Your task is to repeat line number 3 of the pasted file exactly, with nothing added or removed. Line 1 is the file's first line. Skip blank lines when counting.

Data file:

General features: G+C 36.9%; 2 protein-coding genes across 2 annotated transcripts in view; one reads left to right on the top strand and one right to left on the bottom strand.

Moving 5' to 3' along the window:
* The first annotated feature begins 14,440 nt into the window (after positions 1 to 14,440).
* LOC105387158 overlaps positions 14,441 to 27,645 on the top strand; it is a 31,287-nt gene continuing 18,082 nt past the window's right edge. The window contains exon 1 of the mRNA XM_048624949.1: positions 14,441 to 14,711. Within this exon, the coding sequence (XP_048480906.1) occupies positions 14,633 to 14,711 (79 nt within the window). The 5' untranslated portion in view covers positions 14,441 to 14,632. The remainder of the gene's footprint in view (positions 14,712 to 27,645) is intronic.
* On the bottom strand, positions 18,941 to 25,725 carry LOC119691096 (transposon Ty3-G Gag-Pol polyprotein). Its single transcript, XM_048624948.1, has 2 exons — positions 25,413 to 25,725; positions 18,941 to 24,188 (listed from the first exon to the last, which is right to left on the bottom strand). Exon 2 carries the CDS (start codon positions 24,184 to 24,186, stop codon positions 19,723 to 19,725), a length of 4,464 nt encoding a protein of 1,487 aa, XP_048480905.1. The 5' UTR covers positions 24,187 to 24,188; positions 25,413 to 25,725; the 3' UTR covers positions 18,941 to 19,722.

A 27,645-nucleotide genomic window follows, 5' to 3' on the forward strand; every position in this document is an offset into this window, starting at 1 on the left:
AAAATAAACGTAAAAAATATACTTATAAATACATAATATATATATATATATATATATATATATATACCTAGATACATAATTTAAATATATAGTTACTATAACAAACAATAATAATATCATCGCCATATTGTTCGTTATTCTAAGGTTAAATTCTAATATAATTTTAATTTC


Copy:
* The first annotated feature begins 14,440 nt into the window (after positions 1 to 14,440).